So as it turns out, you could have turned off your TV or radio, and those of us at Wrigley Field could have left after the top of the first inning. In fact, we could have left after the third pitch of the game, which was launched by Todd Frazier just inside the foul pole onto Waveland Avenue for a home run that gave the Reds a 1-0 lead.
It sure looked like the Cubs checked out after that, because just one Cub reached second base in Wednesday's 5-0 loss to the Reds; the loss dropped the Cubs to a season-low 16 games under .500.
And that was with two out in the ninth inning, when, for some reason, Jonathan Broxton decided to not throw a strike to David DeJesus with a 2-2 count. Broxton hit DeJesus, who then took second base on defensive indifference.
That's about as exciting a play as I can describe to you from a Cubs standpoint. DeJesus produced the first Cubs hit of the afternoon, a bouncing single up the middle to lead off the fourth inning. Darnell McDonald's bouncer off Brandon Phillips' glove was the other Cubs hit off Bronson Arroyo. Alfredo Simon and Broxton finished off the two-hit shutout.
That's it. Done! Nothing else to see here, move along...
Oh, wait. There is actually more. Chris Rusin threw six pretty good innings, giving up just the homer to Frazier and another run in the fifth when Zack Cozart singled and Ryan Hanigan doubled him in when DeJesus couldn't make a diving catch on a sinking liner. (Nice effort by DDJ; he just couldn't quite get to it.) The inning ended when Arroyo popped up a bunt; Welington Castillo grabbed it and doubled Hanigan off second, a nice defensive play by Castillo.
Truth be told, I didn't understand why Rusin didn't bat for himself in the sixth; Rusin had thrown just 76 pitches and I think it would have been useful for both him and for the team to see if he could go longer. It's not like Starlin Castro, pinch-hitting with two out and no one on base, accomplished anything. Maybe Rusin could have thrown another inning, or two; he averaged less than 13 pitches per inning for the six he threw. In any case, it sure looks like Rusin is going to be in the mix for the rotation in 2014.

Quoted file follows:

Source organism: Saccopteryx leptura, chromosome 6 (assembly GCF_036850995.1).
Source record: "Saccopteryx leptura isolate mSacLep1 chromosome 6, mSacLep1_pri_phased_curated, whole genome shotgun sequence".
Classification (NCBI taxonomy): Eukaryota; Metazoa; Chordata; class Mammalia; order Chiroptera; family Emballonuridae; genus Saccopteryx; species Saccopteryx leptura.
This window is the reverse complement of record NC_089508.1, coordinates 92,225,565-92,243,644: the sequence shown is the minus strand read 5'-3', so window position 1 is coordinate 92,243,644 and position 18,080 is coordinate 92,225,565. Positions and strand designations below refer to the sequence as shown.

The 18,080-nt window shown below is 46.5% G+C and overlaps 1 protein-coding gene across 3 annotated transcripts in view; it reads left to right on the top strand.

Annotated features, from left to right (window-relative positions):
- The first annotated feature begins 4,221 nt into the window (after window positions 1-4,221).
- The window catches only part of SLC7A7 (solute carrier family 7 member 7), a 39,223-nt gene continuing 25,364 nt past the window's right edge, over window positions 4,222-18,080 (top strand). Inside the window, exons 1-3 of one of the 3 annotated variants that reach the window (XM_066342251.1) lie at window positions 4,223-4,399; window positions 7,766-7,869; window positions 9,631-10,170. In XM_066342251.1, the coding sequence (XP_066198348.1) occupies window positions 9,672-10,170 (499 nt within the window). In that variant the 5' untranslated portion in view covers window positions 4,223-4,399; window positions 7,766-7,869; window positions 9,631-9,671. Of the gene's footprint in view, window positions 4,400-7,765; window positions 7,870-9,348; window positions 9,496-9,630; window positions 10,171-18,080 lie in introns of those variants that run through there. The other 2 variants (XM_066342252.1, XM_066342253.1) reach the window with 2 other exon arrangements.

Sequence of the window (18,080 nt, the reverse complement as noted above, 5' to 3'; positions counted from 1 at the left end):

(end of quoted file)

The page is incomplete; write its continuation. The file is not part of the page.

So is Jake Arrieta; it was announced Wednesday that Arrieta would be recalled to start Friday against the Cardinals and go into the rotation for the rest of the year, with Carlos Villanueva headed back to the bullpen. That's why Villanueva threw in relief in this game; he wasn't very good, allowing three runs on ... well, I'm not entirely sure how many hits. A ball knocked around by Cody Ransom was at first ruled an error, then later "H" was flashed on the scoreboard and the Reds' hit total increased. The WGN radio postgame show indicated Villanueva gave up five hits and all three runs off him were earned, which would only be the case if the error had been changed to a hit. But the boxscore linked above still shows Ransom with an error, at least at the time I'm writing this recap.
Given the complete lack of Cubs offense, that's about the most interesting thing to discuss about this game. There's this: can we agree that Cody Ransom's time is up? He struck out three times against Arroyo and Broxton and is now 4-for-48 since July 19. He's not part of the future of this team; why not bring up Mike Olt and see what he can do?
The weather was gorgeous: Sunshine, low humidity, a nice breeze. If not for the HBP and other frivolity in the ninth inning, the game would have been finished more quickly than Monday night's. As it was, two hours and 31 minutes is a refreshing change of pace from the usual slog of three-hour-plus games we've been subjected to this season.
Good riddance to the Reds; the Cubs have one more series in Cincinnati this year, where they've actually won two games this year (one more than they won against the Reds at Wrigley in 2013). The Cardinals will be in town Friday. Hey, there's a team the Cubs can actually beat (6-7 this year including a series win in St. Louis last weekend). There will be plenty here to talk about on the off day tomorrow.